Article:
Businesses on the cutting edge of technology may kick off the new year with a "sharing economy" workforce approach. Businesses that use a web-based approach to offering services, including the rental of tangible personal property, may qualify for the benefits related to this relatively new classification. Be aware of the IRS' requirements and the related rules for the best business practices and for preparedness in the event of an audit.
On February 19, 2016, California Assembly Member Lopez introduced Assembly Bill No. 2625 to amend certain sections of the Revenue and Taxation code related to the annual minimum franchise tax and microbusinesses. Specifically, it would reduce the annual tax for qualifying new microbusinesses according to a sliding scale, up to $600 annual tax for businesses with gross receipts less returns and allowances of more than $100,000 but less than $150,000.
In recognition of Small Business Week May 4-8, 2015, the IRS has highlighted special tax information regarding self-employed landscape and gardening professionals, including the webinar "Business Taxes for the Self-Employed: The Basics." Topics included are:
On March 18, 2015, the Treasury Inspector General for Tax Administration ("TIGTA") issued a report to the Large Business, International Business, and Small Business/Self-Employed Divisions of the Internal Revenue Service. The report was the result of a review of the IRS's partnership audit process, which revealed a lack of adequate performance measures. TIGTA noted that is has been more than 20 years since the IRS conducted a comprehensive compliance study on partnership, making it difficult to gauge the productivity and success of the IRS's partnership audit process.
An estimated 40 percent of small businesses outsource payroll tasks to third-party payers, delegating the responsibility to withhold and pay over Federal employment taxes to the IRS. Unfortunately, some third-party payers withhold the tax through payroll, but instead of paying it to the IRS, they pay it to themselves! This scam may go undetected for a lengthy period of time before the employer becomes aware of the problem, particularly if the defrauding third party is sophisticated in presenting copies of documents that purport to prove the tax has been paid. Ultimately, when the IRS contacts the employer for the payment of tax, the employer suffers a great hardship because although the money was expended, the tax is still unpaid and due.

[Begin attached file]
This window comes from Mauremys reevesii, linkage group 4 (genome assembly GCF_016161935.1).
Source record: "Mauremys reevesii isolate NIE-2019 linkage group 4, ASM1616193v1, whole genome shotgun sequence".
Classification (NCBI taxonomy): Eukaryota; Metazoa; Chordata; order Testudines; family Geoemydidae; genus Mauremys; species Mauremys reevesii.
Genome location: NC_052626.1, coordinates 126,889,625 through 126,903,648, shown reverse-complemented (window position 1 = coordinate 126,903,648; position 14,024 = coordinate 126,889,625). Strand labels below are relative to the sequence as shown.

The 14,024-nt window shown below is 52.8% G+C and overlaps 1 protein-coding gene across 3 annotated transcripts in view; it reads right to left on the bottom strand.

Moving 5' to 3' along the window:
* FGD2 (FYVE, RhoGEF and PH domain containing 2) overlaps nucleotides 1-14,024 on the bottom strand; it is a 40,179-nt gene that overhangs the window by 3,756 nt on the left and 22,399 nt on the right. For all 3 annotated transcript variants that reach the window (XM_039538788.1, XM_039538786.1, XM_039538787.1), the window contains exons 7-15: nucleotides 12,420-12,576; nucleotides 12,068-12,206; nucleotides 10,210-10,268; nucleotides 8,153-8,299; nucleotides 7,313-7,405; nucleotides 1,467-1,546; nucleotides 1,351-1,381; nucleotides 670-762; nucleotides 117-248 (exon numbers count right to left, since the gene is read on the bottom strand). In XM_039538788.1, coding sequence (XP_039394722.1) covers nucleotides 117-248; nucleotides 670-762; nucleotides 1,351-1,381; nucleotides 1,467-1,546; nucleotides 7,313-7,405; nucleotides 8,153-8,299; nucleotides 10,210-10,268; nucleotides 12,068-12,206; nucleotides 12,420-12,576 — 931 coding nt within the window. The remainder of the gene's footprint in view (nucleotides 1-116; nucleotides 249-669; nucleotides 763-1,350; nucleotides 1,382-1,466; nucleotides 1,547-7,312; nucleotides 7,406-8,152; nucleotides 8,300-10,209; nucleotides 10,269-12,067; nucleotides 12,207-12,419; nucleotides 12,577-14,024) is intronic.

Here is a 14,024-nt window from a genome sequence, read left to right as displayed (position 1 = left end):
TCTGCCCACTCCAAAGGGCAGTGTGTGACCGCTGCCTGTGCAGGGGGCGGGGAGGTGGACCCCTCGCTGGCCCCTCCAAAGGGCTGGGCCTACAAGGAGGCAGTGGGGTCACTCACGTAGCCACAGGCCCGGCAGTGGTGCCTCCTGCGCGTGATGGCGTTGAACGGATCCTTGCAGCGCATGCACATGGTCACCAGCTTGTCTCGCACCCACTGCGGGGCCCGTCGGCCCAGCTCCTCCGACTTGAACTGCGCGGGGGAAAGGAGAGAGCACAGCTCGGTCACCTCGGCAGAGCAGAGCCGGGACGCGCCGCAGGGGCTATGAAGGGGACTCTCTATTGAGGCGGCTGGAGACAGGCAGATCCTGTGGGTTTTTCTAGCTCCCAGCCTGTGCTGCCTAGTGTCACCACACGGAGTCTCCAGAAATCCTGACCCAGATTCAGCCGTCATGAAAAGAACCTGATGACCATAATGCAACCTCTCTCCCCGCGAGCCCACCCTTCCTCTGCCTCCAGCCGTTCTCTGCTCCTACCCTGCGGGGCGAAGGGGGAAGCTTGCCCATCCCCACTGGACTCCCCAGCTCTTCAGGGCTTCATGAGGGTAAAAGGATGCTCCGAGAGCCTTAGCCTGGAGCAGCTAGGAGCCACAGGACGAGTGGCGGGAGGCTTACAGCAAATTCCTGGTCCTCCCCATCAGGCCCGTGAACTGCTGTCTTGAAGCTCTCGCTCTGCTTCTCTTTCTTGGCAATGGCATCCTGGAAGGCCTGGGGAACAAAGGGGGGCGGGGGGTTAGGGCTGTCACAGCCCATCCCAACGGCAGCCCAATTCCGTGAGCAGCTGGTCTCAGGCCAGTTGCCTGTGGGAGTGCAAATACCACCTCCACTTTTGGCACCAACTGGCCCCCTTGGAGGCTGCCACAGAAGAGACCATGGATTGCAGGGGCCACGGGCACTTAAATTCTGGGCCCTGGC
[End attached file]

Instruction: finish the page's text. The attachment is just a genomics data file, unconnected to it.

"Self-employed" individuals include sole proprietors and independent contractors. The Self-employment income can include income you received for part-time work. This is in addition to income from your regular job. According to the IRS, there are a few things to keep in mind in reporting income. (http://www.irs.gov/uac/Are-You-Self-Employed-Check-Out-These-IRS-Tax-Tips)
According to the Internal Revenue Service (IRS), it will hold two free webinars for small businesses on this year's "Small Business Week," May 12 to 16. The Webinars focus on several key tax benefits and a special relief program for employers who reclassify their workers as employees.
Last December, the Second District Court of Appeal for California ruled in Cutler v. Franchise Tax Board that a California business incentive program violated the US Constitution's Commerce Clause. The program was enacted 20 years ago to allow investors selling stock in a qualified small business to be taxed at half of the state's capital gains rate or to roll the proceeds into a new qualified small business within 60 days of the sale. In order to qualify for the tax break, 80% of the business's payroll at the time the stock was purchased must have been within California and 80% of assets and payroll must have been within California during the taxpayer's holding period. This tax incentive was designed to encourage the establishment of small businesses in California. The Court found California's tax incentive unconstitutional saying it discriminated against out of state businesses.
The IRS is contacting small businesses based on a determination that close to $450 billion of taxes goes uncollected and approximately $140,000 billion of that amount is owed by small businesses. By identifying small businesses with high credit card sales, the IRS is confirming that cash sales are not being under-reported. For more details, see the CNN Money article written by Jose Pagilery.
It may not surprise anyone that the IRS has developed a software application to help them identify people that may be cheating on their taxes. According to some, this program has indicated that small businesses have a tendency to cheat on their taxes at a higher rate than most. Many of those small businesses that end up being subjected to audits are said to be located in California.